What I hope you take away from this post is that you can take an existing CSLA .NET 3.5 class (that uses managed backing fields), and get it running in CSLA Light too with very little effort. In fact, all you need to do is:

  1. Add an #If Silverlight compiler directive
  2. Put the Silverlight-only factory methods and Public constructor in the Silverlight area
  3. Put your existing .NET-only factory methods and non-Public constructor in the .NET area
  4. Put your existing DataPortal_XYZ methods in the .NET area
  5. Link the file into a Silverlight Class Library

In future posts I'll cover the Silverlight UI and the CSLA Light data portal configuration, including the CSLA .NET data portal server.

Monday, July 28, 2008 5:47:05 PM (Central Standard Time, UTC-06:00)  #    Disclaimer

In preparation for the next public release of CSLA Light (CSLA .NET for Silverlight), I'm going to do a series of posts describing the basic process of creating a CSLA Light application. This first post will provide a high-level overview of the project structure and some concepts.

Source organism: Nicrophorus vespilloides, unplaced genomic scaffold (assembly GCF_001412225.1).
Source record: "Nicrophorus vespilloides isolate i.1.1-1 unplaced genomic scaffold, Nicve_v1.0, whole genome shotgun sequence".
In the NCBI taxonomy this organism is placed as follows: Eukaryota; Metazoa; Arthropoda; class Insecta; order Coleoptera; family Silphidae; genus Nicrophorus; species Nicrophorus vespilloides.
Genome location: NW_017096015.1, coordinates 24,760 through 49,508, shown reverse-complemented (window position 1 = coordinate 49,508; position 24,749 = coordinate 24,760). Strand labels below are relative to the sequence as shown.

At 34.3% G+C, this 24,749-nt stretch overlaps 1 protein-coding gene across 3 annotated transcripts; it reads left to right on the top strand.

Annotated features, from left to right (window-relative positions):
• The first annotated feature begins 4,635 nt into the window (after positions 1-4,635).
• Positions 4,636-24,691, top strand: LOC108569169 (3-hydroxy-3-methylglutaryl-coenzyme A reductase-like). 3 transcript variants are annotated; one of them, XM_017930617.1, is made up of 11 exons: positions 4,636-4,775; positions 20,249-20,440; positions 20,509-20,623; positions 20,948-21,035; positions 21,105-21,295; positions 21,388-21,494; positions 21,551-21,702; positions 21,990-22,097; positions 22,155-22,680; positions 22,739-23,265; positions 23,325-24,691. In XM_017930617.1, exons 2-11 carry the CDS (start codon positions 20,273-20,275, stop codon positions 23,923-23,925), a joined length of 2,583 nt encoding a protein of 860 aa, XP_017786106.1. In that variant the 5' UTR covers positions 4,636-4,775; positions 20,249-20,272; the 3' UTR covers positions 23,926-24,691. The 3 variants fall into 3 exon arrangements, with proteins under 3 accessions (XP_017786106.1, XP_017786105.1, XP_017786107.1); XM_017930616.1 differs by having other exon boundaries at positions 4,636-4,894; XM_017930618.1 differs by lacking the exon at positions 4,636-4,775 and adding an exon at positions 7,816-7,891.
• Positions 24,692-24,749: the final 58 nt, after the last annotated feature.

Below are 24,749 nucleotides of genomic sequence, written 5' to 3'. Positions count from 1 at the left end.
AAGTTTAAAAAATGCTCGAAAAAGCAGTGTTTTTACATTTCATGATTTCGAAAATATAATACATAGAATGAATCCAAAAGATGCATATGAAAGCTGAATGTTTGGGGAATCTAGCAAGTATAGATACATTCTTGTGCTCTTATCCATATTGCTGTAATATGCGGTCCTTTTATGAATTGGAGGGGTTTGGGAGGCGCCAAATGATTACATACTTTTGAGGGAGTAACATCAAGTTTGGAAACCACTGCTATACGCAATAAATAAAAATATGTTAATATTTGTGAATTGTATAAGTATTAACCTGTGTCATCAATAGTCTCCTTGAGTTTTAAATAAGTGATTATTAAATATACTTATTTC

First, it is important to realize that CSLA Light will support three primary physical architectures: a 3-tier (or SOA) model, a 3-tier mobile objects model and a 4-tier mobile objects model. At all times CSLA Light follows the same n-layer logical architecture of CSLA .NET, where the application has the following layers:

  1. Presentation/UI
  2. Business
  3. Data Access
  4. Data Storage

The primary goal of CSLA Light and CSLA .NET is to support the creation of the Business layer in such a way that the interface points to the Presentation/UI layer and to the Data Access layer are clearly defined.

To a small degree, CSLA Light will assist in the creation of the Presentation/UI layer by providing some custom Silverlight controls that solve common issues and reduce UI code.